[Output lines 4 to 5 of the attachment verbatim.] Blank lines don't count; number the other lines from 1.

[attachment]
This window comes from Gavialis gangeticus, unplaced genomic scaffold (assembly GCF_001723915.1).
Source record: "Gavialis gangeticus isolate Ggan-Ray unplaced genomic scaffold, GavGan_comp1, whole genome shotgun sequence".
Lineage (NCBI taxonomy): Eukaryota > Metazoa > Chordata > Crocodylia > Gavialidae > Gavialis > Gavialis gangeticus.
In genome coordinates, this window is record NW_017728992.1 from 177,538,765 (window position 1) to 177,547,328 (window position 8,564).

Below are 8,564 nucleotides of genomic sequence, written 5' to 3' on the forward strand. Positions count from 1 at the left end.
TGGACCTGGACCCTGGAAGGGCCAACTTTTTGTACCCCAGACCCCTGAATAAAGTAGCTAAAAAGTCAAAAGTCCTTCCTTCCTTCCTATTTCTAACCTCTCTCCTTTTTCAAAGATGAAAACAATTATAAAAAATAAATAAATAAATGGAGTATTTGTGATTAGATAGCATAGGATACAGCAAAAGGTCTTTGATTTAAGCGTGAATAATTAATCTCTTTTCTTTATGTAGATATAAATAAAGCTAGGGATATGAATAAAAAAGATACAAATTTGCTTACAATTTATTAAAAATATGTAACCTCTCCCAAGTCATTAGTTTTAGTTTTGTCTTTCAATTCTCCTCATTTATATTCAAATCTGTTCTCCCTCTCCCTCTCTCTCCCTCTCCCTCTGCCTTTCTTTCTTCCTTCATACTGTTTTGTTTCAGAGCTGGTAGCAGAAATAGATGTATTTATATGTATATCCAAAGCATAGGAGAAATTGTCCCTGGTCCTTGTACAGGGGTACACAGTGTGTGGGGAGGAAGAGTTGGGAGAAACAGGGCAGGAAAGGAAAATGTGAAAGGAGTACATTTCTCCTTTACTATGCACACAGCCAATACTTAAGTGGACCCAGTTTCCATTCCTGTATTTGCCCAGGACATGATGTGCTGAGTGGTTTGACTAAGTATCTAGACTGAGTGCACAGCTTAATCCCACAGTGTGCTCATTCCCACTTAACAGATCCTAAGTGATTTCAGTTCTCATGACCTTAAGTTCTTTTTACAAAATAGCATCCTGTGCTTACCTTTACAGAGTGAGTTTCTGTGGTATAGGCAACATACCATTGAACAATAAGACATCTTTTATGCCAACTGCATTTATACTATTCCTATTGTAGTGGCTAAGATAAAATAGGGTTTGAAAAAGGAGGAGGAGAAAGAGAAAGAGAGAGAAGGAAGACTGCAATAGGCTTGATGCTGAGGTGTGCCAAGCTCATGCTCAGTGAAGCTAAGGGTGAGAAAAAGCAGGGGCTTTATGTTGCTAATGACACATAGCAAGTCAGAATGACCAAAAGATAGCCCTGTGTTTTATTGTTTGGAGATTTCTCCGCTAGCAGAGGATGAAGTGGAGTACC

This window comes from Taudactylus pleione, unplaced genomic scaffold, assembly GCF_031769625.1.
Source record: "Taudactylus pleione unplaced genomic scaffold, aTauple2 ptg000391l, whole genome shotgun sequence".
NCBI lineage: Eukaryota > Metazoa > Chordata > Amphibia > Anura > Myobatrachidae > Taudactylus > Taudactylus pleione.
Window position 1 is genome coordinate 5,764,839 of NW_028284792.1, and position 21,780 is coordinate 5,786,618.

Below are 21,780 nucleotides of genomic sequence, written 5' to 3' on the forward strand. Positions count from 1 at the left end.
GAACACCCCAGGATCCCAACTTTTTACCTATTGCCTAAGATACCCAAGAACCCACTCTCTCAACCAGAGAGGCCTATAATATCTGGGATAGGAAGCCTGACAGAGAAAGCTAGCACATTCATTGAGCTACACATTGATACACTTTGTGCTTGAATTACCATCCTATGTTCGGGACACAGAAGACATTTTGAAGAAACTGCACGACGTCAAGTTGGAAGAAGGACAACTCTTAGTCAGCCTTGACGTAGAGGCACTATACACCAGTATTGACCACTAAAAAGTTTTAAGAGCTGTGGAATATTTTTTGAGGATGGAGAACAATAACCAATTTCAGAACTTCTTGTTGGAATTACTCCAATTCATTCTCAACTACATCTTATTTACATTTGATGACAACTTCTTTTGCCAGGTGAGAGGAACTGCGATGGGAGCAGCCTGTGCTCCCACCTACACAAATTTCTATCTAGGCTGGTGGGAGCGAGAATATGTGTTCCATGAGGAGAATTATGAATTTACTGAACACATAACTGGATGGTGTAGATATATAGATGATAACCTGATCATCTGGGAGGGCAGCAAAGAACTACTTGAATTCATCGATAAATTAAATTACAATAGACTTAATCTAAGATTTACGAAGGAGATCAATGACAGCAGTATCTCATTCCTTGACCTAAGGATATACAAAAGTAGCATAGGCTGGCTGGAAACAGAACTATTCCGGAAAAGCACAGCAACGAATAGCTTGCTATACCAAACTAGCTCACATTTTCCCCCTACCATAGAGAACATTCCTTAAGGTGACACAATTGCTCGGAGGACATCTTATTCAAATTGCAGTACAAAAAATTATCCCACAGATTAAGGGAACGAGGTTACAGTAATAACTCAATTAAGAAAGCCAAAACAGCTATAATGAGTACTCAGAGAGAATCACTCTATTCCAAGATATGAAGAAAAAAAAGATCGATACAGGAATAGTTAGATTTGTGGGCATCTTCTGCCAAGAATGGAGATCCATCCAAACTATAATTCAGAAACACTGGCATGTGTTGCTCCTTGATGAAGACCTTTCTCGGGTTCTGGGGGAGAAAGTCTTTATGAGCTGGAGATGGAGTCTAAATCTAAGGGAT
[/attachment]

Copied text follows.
In genome coordinates, this window is record NW_017728992.1 from 177,538,765 (window position 1) to 177,547,328 (window position 8,564).

Below are 8,564 nucleotides of genomic sequence, written 5' to 3' on the forward strand. Positions count from 1 at the left end.